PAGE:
It is a well-known fact that snow days usually end after graduating high school. You lose the anticipation of getting a call from a recorded voice, seeing your school name flash across a T.V. screen, or viewing a frenzy of Facebook updates about the temporary closing of the asylum you call school.
I, myself, miss those snow days. All winter, while I would hear of my high school getting days off left and right, I was forced to drag my butt out of bed and trudge up an arctic tundra to a professor who didn’t want to be there anymore than I did. That was… until Monday.
A storm came like I’d never seen before on Sunday night, downpouring rain for hours before transitioning to sleet and eventually inches of snow. This concocted a solid coat of ice under a layer of white. I was doing homework –wanting to watch the Oscars – when I, and the rest of the world around me, got the alert message.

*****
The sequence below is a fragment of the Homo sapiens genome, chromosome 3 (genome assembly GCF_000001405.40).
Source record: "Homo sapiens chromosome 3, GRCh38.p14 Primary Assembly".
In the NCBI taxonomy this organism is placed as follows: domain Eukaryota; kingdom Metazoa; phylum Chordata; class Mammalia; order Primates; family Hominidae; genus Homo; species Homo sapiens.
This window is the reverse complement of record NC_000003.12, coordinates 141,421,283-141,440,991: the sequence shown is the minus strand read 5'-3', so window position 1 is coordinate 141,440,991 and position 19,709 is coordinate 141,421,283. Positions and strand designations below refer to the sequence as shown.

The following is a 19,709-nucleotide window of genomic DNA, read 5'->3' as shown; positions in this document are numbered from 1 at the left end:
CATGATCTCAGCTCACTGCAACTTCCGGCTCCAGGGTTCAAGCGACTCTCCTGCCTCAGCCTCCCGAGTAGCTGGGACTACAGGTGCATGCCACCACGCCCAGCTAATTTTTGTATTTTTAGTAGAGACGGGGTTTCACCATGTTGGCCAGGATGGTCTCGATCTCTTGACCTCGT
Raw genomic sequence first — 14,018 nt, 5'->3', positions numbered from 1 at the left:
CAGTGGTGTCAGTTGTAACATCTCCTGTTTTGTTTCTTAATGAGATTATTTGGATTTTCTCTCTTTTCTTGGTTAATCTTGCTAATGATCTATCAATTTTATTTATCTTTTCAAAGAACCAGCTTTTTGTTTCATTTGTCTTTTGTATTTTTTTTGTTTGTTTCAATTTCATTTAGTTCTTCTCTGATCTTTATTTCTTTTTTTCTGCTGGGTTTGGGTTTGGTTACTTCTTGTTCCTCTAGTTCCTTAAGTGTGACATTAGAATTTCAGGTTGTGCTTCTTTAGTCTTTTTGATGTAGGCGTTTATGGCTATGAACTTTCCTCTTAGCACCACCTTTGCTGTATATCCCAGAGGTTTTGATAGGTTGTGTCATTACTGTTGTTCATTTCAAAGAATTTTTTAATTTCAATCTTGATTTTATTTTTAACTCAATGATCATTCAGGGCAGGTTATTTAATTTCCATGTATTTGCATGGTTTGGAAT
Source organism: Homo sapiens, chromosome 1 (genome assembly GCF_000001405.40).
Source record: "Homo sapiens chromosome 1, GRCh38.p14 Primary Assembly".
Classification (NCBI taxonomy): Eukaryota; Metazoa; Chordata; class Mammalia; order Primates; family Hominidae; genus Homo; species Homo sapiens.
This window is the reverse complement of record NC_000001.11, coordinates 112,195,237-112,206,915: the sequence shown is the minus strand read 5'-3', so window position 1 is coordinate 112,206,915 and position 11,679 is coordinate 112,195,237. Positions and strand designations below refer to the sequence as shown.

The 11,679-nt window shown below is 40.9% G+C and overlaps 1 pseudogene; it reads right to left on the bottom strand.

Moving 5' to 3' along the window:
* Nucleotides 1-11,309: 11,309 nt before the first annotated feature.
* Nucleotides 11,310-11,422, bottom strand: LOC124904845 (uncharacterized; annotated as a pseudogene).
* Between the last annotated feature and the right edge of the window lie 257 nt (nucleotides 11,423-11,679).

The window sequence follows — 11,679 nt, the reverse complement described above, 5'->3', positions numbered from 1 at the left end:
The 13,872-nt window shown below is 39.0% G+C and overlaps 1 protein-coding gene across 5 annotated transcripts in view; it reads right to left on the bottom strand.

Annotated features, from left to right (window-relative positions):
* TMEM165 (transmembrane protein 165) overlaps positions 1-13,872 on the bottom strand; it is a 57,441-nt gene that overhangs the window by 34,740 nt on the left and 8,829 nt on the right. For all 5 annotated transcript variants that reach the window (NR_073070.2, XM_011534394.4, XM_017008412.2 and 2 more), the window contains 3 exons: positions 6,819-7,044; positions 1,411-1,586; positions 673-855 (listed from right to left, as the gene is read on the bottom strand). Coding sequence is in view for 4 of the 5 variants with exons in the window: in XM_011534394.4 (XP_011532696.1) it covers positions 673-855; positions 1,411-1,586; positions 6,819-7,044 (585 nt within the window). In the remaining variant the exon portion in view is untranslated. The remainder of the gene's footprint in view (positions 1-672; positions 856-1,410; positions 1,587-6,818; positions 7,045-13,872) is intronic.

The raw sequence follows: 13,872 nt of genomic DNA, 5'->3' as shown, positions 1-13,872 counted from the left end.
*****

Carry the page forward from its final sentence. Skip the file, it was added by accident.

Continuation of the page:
“All campuses will be closed Monday, March 3.” All civilization momentarily stopped in my dorm as screams of pure joy erupted coming from all directions and people began dancing in hallways, releasing the inner-kid inside them. I launched my homework across the room and joined in.
I – along with about ten other people – got to watch the Oscars after all. Then we had movie night, because the thought kept reoccurring to us… “THERE IS NO SCHOOL TOMORROW!”
I woke up at 11:00 Monday. No. Not a typo.
Then some friends and I decided to go sledding, but we’re college students and honestly… who brings a sled to college? So we grabed the tops of some storage totes. We put on countless layers and romped up a hill that seemed endless under sheets of ice. In fact, we busted our rumps on more occasions than one. When we arrived we noticed that everyone else did not have the foresight to bring sleds either, because we were surrounded by people hurling themselves down the slope on air mattresses, trash bags, garbage can lids, pizza boxes, and even shelves out of bookcases.
This turned out to be one of my favorite memories of college so far. It just goes to show you: you’re never too old for a snow day.